Tina Fontaine, a 15-year-old girl from Sagkeeng First Nation was murdered on Aug. 17, 2014. Her body was found wrapped in a duvet cover weighed down by rocks in Winnipeg’s Red River.

Camp Marcedes is located near the Canadian Museum for Human Rights.

The accused perpetrator was acquitted by a jury in 2015, which raised awareness across Canada to protect women and girls and create a database for those who are missing or murdered.

Indigenous leaders criticized the verdict along with the child-welfare system and the lack of counselling services and support for Fontaine in the years leading up to her death.

More than 2,380 people, including families and survivors of violence shared their experiences, helping create the National Inquiry into Missing and Murdered Indigenous Women and Girls.

The final report was released in 2019 and establishes 231 calls to justice for all levels of government, institutions and individuals. It highlights the inequities MMIWG2S+ face and the Indigenous-led responses needed to address these injustices and systemic issues.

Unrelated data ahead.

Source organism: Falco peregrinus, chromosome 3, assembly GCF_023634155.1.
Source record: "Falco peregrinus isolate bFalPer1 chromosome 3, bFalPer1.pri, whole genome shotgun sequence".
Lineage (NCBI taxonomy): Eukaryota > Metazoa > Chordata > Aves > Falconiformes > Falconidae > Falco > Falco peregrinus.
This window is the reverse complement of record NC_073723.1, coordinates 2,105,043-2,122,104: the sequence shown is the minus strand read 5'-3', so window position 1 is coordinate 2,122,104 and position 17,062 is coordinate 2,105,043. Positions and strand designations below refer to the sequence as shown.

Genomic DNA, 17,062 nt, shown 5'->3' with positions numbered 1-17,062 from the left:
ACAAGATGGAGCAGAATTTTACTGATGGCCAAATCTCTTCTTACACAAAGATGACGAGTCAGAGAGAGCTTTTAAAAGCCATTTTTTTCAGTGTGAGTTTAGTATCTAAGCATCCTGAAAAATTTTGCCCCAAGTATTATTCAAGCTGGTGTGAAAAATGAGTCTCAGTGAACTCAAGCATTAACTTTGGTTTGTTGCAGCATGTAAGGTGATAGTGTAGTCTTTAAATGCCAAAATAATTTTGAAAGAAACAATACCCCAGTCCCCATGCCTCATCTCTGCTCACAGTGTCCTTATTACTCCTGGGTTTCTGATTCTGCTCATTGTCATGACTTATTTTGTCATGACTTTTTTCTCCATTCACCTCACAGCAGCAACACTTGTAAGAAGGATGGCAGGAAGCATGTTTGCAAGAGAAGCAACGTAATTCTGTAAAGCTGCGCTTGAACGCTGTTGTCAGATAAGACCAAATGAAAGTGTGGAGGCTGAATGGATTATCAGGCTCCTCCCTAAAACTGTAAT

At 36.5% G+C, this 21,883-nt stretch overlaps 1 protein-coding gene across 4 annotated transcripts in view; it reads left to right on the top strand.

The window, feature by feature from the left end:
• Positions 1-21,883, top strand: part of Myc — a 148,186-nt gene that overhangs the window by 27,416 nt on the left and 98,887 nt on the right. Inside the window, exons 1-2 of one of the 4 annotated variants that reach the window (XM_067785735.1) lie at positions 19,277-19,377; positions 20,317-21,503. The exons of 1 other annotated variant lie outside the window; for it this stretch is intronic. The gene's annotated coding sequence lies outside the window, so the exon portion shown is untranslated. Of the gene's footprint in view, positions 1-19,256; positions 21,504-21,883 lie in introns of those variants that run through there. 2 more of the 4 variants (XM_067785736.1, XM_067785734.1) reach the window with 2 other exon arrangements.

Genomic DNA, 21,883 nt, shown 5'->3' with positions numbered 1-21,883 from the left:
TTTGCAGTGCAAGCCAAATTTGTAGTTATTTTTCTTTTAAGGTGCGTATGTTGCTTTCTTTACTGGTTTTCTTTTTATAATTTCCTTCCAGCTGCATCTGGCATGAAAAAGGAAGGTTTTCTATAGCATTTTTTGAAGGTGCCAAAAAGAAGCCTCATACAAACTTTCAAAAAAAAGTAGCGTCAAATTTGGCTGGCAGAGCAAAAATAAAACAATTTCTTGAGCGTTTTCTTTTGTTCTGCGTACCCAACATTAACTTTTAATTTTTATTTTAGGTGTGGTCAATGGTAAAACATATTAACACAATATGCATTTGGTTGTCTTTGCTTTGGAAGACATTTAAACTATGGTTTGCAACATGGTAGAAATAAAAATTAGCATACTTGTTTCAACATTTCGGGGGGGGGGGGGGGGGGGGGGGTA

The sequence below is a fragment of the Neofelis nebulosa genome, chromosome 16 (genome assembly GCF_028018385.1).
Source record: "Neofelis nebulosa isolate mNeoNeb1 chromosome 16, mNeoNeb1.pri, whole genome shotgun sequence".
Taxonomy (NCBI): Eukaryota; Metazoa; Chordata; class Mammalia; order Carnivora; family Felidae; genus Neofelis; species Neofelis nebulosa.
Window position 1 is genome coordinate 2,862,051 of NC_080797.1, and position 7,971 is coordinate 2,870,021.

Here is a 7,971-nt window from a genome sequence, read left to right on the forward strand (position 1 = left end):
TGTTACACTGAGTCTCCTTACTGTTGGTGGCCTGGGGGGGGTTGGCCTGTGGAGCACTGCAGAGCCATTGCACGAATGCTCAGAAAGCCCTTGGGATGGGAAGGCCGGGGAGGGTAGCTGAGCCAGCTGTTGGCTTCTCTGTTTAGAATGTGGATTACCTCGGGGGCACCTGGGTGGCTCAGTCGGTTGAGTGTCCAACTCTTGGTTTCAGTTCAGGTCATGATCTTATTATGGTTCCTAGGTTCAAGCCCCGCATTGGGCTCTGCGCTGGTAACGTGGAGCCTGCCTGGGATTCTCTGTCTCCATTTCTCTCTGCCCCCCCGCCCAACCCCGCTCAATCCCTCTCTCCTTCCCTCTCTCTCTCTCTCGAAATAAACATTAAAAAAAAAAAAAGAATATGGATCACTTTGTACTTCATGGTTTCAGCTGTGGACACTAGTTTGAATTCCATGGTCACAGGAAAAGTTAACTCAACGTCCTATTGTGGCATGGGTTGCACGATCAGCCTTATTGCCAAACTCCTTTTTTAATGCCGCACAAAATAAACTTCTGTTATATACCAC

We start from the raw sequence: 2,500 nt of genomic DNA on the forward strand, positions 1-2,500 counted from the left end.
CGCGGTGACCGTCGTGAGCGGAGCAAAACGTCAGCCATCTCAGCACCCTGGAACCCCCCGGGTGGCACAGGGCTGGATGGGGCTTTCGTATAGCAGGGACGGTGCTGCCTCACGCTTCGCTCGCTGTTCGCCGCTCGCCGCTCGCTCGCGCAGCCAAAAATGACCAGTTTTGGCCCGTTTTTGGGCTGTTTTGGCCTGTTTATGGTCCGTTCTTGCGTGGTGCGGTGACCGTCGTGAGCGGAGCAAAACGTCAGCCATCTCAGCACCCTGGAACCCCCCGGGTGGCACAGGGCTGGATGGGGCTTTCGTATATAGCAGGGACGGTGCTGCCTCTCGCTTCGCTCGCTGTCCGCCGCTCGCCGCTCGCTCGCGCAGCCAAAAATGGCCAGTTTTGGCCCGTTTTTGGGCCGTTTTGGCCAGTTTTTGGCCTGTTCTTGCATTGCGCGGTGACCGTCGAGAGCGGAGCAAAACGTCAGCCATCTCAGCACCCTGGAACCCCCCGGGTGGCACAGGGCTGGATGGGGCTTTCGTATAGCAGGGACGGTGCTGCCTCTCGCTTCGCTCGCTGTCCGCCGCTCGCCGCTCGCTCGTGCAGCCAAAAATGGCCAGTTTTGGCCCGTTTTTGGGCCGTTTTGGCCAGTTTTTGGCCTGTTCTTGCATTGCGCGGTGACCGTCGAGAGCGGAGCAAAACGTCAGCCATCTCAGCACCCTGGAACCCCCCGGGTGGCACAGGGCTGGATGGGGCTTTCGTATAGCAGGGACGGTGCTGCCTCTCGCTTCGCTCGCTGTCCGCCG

Within four years, Canada has completed two of the 231 calls to justice, according to CBC’s analysis – a number advocates say is barely scratching the surface of the work needing to be done.

North says one of the common themes she sees is a lack of access to resources, stable housing and funding helping vulnerable women, girls, Two-Spirit and gender-diverse people.

“Their vulnerability becomes something for predators to use to victimize people,” she says. “If we can start to lessen the need for reliance on everything else, and empower people to sustain themselves, I think the less victims we’ll see going forward.”

All of these systems are connected and tie back to Canada’s negligence of the treaty obligations to First Nations people, Merrick says. This lack of support and protection creates space for predators like Jeremy Skibicki to prey on vulnerable people, she says.

“There’s a lot of work that needs to be done just beyond the landfill,” Merrick says. “We need action on those other items, too, if we really want to make a change and make things better.”

Published in Volume 78, Number 06 of The Uniter (October 19, 2023)